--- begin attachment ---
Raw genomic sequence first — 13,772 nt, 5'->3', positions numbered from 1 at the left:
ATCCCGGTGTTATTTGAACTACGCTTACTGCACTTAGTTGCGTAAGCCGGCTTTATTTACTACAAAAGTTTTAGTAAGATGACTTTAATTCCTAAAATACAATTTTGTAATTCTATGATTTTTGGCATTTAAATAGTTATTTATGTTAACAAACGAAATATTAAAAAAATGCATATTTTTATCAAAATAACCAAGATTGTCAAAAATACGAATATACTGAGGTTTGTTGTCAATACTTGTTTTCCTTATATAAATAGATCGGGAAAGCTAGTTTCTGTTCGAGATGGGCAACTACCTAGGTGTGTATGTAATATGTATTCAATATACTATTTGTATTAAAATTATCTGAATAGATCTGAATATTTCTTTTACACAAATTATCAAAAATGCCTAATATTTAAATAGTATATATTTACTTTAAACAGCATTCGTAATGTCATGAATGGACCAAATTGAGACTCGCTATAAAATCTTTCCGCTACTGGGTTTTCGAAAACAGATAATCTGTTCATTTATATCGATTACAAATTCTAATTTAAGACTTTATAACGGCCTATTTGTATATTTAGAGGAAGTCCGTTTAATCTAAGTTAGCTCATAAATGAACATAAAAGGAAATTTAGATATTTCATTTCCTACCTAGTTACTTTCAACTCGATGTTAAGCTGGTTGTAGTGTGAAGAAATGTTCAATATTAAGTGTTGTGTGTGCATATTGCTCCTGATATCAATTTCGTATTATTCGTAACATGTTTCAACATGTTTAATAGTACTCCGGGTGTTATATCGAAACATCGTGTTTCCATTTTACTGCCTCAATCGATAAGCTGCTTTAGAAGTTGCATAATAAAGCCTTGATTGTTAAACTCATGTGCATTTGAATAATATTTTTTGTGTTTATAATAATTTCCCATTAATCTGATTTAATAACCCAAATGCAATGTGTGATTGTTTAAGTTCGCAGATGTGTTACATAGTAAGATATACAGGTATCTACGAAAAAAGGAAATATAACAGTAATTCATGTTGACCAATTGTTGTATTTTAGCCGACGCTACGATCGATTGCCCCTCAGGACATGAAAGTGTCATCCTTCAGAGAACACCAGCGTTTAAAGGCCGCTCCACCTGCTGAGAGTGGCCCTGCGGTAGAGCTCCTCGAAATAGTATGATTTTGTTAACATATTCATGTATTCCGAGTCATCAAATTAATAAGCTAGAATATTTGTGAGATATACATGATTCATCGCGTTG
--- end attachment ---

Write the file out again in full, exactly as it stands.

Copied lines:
Raw genomic sequence first — 13,772 nt, 5'->3', positions numbered from 1 at the left:
ATCCCGGTGTTATTTGAACTACGCTTACTGCACTTAGTTGCGTAAGCCGGCTTTATTTACTACAAAAGTTTTAGTAAGATGACTTTAATTCCTAAAATACAATTTTGTAATTCTATGATTTTTGGCATTTAAATAGTTATTTATGTTAACAAACGAAATATTAAAAAAATGCATATTTTTATCAAAATAACCAAGATTGTCAAAAATACGAATATACTGAGGTTTGTTGTCAATACTTGTTTTCCTTATATAAATAGATCGGGAAAGCTAGTTTCTGTTCGAGATGGGCAACTACCTAGGTGTGTATGTAATATGTATTCAATATACTATTTGTATTAAAATTATCTGAATAGATCTGAATATTTCTTTTACACAAATTATCAAAAATGCCTAATATTTAAATAGTATATATTTACTTTAAACAGCATTCGTAATGTCATGAATGGACCAAATTGAGACTCGCTATAAAATCTTTCCGCTACTGGGTTTTCGAAAACAGATAATCTGTTCATTTATATCGATTACAAATTCTAATTTAAGACTTTATAACGGCCTATTTGTATATTTAGAGGAAGTCCGTTTAATCTAAGTTAGCTCATAAATGAACATAAAAGGAAATTTAGATATTTCATTTCCTACCTAGTTACTTTCAACTCGATGTTAAGCTGGTTGTAGTGTGAAGAAATGTTCAATATTAAGTGTTGTGTGTGCATATTGCTCCTGATATCAATTTCGTATTATTCGTAACATGTTTCAACATGTTTAATAGTACTCCGGGTGTTATATCGAAACATCGTGTTTCCATTTTACTGCCTCAATCGATAAGCTGCTTTAGAAGTTGCATAATAAAGCCTTGATTGTTAAACTCATGTGCATTTGAATAATATTTTTTGTGTTTATAATAATTTCCCATTAATCTGATTTAATAACCCAAATGCAATGTGTGATTGTTTAAGTTCGCAGATGTGTTACATAGTAAGATATACAGGTATCTACGAAAAAAGGAAATATAACAGTAATTCATGTTGACCAATTGTTGTATTTTAGCCGACGCTACGATCGATTGCCCCTCAGGACATGAAAGTGTCATCCTTCAGAGAACACCAGCGTTTAAAGGCCGCTCCACCTGCTGAGAGTGGCCCTGCGGTAGAGCTCCTCGAAATAGTATGATTTTGTTAACATATTCATGTATTCCGAGTCATCAAATTAATAAGCTAGAATATTTGTGAGATATACATGATTCATCGCGTTG